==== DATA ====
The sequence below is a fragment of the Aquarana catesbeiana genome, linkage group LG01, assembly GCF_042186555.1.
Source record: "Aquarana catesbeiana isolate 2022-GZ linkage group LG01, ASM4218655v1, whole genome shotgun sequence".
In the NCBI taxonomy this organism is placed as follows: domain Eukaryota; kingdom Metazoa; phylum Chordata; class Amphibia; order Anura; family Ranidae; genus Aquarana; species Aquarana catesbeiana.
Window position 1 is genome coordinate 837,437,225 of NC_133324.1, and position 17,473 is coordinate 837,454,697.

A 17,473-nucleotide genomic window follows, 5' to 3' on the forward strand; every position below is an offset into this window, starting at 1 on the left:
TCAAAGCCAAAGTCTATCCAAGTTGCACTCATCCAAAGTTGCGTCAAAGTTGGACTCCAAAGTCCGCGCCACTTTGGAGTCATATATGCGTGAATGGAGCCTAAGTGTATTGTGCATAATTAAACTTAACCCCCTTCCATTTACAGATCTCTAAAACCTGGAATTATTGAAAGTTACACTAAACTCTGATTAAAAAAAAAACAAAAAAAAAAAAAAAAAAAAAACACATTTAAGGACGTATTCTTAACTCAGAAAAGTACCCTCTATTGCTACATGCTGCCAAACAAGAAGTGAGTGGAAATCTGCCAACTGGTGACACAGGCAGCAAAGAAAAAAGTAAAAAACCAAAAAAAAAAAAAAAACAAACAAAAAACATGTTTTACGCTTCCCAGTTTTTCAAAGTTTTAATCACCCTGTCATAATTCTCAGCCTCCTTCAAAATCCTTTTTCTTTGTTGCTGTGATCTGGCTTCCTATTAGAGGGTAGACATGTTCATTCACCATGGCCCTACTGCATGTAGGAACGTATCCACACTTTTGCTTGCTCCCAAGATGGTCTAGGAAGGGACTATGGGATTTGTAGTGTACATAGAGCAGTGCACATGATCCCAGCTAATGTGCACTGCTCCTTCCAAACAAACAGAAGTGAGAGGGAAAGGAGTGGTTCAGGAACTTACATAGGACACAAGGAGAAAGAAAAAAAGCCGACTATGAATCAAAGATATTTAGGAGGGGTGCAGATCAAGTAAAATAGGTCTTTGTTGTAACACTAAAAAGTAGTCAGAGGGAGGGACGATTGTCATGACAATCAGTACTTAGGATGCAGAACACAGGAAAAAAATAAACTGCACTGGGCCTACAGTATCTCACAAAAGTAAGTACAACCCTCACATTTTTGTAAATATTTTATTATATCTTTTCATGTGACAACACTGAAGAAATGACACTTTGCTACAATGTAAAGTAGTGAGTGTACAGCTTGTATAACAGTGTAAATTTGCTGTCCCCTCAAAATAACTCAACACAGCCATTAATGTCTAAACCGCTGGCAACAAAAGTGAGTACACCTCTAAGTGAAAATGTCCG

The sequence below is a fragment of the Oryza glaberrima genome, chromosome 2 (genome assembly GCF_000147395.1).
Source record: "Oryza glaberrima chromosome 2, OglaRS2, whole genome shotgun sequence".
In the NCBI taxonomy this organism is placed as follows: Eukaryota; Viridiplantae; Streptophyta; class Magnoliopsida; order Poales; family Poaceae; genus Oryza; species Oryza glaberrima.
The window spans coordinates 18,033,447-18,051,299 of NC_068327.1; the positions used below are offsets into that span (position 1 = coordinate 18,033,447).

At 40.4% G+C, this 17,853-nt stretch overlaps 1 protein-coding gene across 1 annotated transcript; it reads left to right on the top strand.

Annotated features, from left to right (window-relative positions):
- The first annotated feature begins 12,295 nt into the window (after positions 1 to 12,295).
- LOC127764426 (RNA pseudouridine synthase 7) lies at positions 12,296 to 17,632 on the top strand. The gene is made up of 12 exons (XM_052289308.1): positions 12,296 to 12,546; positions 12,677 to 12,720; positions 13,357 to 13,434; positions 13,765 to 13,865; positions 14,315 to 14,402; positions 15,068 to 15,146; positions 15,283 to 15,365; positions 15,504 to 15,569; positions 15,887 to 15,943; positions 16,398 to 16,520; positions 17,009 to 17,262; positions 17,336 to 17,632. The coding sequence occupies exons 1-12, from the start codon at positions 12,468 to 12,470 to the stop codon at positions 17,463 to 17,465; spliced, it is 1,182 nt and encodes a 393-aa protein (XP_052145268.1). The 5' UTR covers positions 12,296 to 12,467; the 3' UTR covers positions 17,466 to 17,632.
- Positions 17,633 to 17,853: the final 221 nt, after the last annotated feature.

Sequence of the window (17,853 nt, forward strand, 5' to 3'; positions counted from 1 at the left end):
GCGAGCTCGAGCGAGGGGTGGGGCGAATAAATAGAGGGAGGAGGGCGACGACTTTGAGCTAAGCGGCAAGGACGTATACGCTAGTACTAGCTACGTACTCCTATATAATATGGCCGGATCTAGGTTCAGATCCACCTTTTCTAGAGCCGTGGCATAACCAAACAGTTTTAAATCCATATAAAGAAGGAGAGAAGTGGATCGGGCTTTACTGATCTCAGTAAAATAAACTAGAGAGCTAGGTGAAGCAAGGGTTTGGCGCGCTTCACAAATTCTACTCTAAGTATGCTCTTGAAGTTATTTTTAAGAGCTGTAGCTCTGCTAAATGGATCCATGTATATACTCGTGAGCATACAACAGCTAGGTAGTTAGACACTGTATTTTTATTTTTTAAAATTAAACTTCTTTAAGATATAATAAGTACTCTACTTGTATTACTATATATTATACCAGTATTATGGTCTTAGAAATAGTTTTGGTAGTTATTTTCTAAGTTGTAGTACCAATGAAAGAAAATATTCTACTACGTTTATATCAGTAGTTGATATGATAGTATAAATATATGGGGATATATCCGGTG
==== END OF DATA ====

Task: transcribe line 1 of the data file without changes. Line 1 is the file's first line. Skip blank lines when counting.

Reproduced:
The sequence below is a fragment of the Aquarana catesbeiana genome, linkage group LG01, assembly GCF_042186555.1.